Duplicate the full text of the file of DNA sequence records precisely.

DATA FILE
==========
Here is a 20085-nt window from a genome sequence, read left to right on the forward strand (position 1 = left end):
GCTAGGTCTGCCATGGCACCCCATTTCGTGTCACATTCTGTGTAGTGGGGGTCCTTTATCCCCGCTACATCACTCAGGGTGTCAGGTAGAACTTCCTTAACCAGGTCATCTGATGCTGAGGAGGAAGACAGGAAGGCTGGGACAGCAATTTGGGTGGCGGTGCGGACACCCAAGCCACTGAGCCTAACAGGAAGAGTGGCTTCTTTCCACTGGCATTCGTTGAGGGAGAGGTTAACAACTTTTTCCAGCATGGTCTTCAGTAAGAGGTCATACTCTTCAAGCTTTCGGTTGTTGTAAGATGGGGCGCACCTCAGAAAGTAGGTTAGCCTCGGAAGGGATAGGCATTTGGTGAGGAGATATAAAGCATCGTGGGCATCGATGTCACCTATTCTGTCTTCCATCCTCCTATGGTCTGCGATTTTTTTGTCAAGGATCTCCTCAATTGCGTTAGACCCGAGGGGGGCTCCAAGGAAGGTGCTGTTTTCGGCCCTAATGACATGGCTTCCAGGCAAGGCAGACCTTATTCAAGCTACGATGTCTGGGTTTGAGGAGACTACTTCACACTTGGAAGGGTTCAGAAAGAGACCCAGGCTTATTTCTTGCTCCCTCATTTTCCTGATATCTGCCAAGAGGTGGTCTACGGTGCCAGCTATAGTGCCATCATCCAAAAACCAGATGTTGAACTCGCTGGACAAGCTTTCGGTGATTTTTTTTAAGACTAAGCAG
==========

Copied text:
Here is a 20085-nt window from a genome sequence, read left to right on the forward strand (position 1 = left end):
GCTAGGTCTGCCATGGCACCCCATTTCGTGTCACATTCTGTGTAGTGGGGGTCCTTTATCCCCGCTACATCACTCAGGGTGTCAGGTAGAACTTCCTTAACCAGGTCATCTGATGCTGAGGAGGAAGACAGGAAGGCTGGGACAGCAATTTGGGTGGCGGTGCGGACACCCAAGCCACTGAGCCTAACAGGAAGAGTGGCTTCTTTCCACTGGCATTCGTTGAGGGAGAGGTTAACAACTTTTTCCAGCATGGTCTTCAGTAAGAGGTCATACTCTTCAAGCTTTCGGTTGTTGTAAGATGGGGCGCACCTCAGAAAGTAGGTTAGCCTCGGAAGGGATAGGCATTTGGTGAGGAGATATAAAGCATCGTGGGCATCGATGTCACCTATTCTGTCTTCCATCCTCCTATGGTCTGCGATTTTTTTGTCAAGGATCTCCTCAATTGCGTTAGACCCGAGGGGGGCTCCAAGGAAGGTGCTGTTTTCGGCCCTAATGACATGGCTTCCAGGCAAGGCAGACCTTATTCAAGCTACGATGTCTGGGTTTGAGGAGACTACTTCACACTTGGAAGGGTTCAGAAAGAGACCCAGGCTTATTTCTTGCTCCCTCATTTTCCTGATATCTGCCAAGAGGTGGTCTACGGTGCCAGCTATAGTGCCATCATCCAAAAACCAGATGTTGAACTCGCTGGACAAGCTTTCGGTGATTTTTTTTAAGACTAAGCAG